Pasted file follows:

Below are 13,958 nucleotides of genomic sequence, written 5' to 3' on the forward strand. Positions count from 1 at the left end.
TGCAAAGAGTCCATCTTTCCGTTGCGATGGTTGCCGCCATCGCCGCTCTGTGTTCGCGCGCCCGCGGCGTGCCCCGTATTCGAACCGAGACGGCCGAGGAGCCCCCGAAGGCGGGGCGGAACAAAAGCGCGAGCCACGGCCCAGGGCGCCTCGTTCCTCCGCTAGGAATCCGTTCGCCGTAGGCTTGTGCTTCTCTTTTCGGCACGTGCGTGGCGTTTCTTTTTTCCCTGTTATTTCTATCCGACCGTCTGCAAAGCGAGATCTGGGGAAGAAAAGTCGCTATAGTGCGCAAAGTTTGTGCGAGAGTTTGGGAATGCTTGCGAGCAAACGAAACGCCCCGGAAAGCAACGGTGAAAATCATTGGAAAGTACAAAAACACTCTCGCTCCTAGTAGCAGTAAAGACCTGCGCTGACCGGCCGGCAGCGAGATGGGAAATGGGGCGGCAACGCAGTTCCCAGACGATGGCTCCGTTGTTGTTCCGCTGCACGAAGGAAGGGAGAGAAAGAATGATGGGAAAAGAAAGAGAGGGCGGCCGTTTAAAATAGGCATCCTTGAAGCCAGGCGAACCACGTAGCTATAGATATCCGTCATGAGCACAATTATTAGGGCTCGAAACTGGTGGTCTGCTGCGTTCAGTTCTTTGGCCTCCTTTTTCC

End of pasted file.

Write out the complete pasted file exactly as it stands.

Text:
Below are 13,958 nucleotides of genomic sequence, written 5' to 3' on the forward strand. Positions count from 1 at the left end.
TGCAAAGAGTCCATCTTTCCGTTGCGATGGTTGCCGCCATCGCCGCTCTGTGTTCGCGCGCCCGCGGCGTGCCCCGTATTCGAACCGAGACGGCCGAGGAGCCCCCGAAGGCGGGGCGGAACAAAAGCGCGAGCCACGGCCCAGGGCGCCTCGTTCCTCCGCTAGGAATCCGTTCGCCGTAGGCTTGTGCTTCTCTTTTCGGCACGTGCGTGGCGTTTCTTTTTTCCCTGTTATTTCTATCCGACCGTCTGCAAAGCGAGATCTGGGGAAGAAAAGTCGCTATAGTGCGCAAAGTTTGTGCGAGAGTTTGGGAATGCTTGCGAGCAAACGAAACGCCCCGGAAAGCAACGGTGAAAATCATTGGAAAGTACAAAAACACTCTCGCTCCTAGTAGCAGTAAAGACCTGCGCTGACCGGCCGGCAGCGAGATGGGAAATGGGGCGGCAACGCAGTTCCCAGACGATGGCTCCGTTGTTGTTCCGCTGCACGAAGGAAGGGAGAGAAAGAATGATGGGAAAAGAAAGAGAGGGCGGCCGTTTAAAATAGGCATCCTTGAAGCCAGGCGAACCACGTAGCTATAGATATCCGTCATGAGCACAATTATTAGGGCTCGAAACTGGTGGTCTGCTGCGTTCAGTTCTTTGGCCTCCTTTTTCC